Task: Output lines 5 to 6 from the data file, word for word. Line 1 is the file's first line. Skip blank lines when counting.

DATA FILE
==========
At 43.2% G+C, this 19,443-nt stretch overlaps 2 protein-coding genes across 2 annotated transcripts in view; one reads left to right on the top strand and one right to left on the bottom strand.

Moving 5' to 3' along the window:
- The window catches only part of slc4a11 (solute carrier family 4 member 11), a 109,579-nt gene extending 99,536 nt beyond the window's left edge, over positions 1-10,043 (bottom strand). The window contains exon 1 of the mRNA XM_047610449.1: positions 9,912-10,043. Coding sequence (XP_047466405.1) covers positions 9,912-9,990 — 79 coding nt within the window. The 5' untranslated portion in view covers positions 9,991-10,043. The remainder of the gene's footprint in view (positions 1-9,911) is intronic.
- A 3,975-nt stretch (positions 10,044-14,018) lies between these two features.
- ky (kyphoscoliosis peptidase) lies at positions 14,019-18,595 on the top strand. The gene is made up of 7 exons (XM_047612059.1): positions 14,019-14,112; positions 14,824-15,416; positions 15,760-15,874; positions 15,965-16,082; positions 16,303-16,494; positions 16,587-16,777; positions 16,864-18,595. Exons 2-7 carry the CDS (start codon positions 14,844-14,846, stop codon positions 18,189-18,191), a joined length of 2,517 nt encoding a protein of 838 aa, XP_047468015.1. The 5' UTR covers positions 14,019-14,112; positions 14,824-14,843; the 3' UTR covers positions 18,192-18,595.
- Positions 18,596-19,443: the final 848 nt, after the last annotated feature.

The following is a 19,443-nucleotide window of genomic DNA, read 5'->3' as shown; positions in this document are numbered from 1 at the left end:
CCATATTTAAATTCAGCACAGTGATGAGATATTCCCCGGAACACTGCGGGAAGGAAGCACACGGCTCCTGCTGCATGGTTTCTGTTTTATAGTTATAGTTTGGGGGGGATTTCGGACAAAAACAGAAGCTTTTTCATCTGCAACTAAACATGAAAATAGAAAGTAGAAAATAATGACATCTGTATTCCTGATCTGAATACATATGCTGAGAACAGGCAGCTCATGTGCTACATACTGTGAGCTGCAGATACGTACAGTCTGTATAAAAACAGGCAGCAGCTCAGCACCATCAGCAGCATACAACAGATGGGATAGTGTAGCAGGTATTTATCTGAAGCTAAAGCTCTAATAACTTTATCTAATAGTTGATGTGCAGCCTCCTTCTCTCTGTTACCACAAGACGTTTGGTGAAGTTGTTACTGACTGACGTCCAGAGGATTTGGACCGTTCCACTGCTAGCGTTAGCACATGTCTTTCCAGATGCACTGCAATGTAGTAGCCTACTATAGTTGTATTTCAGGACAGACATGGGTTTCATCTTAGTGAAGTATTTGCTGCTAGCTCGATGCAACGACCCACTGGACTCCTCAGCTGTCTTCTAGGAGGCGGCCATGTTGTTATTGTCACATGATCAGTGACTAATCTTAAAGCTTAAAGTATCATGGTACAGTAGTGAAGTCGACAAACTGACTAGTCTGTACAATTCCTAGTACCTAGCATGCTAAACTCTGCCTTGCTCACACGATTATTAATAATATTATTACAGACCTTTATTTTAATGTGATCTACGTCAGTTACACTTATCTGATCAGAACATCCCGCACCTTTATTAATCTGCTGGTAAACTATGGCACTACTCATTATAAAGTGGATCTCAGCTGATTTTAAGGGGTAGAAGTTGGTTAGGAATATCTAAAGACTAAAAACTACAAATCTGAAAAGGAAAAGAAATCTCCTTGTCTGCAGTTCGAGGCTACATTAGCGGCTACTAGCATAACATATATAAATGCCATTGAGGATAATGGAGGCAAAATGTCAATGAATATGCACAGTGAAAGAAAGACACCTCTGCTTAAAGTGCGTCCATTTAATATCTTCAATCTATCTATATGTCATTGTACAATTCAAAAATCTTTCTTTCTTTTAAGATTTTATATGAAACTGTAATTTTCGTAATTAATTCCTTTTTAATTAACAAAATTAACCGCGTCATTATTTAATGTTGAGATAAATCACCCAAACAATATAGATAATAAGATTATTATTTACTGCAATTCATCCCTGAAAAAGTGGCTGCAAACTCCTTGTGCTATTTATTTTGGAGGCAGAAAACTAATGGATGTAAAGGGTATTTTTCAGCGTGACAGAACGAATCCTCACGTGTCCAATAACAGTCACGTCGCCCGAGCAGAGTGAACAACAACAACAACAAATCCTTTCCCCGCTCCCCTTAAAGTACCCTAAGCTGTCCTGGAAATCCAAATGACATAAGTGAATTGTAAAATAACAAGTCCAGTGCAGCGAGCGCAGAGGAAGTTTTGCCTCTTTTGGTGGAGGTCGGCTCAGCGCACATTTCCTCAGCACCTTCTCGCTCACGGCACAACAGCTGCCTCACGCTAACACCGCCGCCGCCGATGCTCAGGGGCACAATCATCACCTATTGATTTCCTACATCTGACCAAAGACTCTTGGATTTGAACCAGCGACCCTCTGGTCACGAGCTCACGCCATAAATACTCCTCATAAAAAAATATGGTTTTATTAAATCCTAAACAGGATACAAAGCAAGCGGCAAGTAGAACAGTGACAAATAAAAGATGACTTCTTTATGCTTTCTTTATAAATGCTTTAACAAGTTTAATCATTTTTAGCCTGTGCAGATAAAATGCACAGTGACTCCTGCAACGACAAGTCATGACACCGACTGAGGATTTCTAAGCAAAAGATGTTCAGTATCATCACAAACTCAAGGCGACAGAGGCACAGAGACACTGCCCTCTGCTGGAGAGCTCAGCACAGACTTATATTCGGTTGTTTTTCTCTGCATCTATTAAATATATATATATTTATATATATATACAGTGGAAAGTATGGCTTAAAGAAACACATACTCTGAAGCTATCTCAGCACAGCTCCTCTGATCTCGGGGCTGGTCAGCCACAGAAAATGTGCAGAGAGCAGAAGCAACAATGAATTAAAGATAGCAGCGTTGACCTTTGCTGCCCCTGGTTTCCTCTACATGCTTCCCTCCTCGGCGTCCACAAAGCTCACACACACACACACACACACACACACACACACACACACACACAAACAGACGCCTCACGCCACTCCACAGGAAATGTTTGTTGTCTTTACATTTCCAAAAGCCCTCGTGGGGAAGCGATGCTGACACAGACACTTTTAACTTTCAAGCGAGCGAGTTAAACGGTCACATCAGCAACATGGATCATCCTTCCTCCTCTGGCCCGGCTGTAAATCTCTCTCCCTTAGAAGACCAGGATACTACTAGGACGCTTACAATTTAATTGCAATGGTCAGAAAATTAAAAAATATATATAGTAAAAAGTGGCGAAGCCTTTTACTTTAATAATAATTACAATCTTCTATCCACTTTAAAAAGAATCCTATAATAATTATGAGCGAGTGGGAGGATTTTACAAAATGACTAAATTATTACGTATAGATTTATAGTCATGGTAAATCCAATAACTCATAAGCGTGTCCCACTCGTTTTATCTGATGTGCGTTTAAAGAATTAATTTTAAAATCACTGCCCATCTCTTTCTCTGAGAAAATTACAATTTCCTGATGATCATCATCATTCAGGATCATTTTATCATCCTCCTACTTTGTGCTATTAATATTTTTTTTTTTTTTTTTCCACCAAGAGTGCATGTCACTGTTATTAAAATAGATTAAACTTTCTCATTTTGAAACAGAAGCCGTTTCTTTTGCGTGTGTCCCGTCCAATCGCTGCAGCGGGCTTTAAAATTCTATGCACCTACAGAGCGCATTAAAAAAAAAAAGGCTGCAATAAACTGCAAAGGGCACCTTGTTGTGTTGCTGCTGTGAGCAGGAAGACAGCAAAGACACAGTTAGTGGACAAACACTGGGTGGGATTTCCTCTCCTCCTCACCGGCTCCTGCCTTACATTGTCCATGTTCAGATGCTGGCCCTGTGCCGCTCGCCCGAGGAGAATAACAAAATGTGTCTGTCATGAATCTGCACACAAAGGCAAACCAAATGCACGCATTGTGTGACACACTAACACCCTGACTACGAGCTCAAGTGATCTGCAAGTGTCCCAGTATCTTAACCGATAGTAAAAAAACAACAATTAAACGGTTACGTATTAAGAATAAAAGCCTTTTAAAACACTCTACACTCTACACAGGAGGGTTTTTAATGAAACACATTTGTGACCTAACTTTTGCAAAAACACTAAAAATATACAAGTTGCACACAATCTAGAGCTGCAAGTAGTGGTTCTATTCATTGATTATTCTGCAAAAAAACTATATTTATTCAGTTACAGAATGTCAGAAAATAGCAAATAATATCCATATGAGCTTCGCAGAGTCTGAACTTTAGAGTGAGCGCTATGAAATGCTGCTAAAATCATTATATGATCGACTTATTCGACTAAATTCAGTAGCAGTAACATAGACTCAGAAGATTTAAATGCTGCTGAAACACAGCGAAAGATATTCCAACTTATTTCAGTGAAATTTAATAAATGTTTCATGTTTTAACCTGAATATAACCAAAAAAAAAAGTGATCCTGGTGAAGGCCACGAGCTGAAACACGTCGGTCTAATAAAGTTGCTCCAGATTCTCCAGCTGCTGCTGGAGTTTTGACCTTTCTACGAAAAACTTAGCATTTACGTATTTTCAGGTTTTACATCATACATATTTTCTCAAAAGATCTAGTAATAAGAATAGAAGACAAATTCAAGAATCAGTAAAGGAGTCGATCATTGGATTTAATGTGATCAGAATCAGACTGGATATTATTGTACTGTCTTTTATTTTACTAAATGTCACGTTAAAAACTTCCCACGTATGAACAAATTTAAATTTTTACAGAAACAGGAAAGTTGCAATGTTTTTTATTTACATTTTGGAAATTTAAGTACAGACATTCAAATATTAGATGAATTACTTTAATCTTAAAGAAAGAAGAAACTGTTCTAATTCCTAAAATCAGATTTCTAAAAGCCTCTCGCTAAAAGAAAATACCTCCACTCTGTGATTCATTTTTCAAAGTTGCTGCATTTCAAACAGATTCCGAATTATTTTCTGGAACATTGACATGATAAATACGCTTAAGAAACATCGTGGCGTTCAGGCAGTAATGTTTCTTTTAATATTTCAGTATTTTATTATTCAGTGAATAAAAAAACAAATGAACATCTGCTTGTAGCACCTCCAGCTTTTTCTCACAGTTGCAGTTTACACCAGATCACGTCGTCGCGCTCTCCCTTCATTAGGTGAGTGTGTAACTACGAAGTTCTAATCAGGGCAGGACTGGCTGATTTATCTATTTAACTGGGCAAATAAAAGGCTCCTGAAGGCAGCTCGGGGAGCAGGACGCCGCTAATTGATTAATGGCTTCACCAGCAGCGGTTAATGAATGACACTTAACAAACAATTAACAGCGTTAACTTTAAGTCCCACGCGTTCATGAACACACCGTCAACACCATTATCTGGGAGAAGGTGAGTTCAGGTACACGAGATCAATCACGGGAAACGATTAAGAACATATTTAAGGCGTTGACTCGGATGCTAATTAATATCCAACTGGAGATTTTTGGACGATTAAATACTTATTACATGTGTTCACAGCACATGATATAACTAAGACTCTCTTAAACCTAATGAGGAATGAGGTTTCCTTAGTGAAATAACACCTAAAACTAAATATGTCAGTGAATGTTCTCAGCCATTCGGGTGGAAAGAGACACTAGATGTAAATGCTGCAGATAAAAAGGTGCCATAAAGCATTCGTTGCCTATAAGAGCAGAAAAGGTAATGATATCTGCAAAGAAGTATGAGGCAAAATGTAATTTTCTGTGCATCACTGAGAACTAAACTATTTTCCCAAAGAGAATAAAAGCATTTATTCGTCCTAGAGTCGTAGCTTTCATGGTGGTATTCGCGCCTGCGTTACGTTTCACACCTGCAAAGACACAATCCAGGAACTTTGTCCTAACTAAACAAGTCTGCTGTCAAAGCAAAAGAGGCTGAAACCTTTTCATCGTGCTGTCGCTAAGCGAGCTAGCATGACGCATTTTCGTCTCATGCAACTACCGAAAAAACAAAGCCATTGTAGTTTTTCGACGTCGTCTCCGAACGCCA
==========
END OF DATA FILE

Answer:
- ky (kyphoscoliosis peptidase) lies at positions 14,019-18,595 on the top strand. The gene is made up of 7 exons (XM_047612059.1): positions 14,019-14,112; positions 14,824-15,416; positions 15,760-15,874; positions 15,965-16,082; positions 16,303-16,494; positions 16,587-16,777; positions 16,864-18,595. Exons 2-7 carry the CDS (start codon positions 14,844-14,846, stop codon positions 18,189-18,191), a joined length of 2,517 nt encoding a protein of 838 aa, XP_047468015.1. The 5' UTR covers positions 14,019-14,112; positions 14,824-14,843; the 3' UTR covers positions 18,192-18,595.
- Positions 18,596-19,443: the final 848 nt, after the last annotated feature.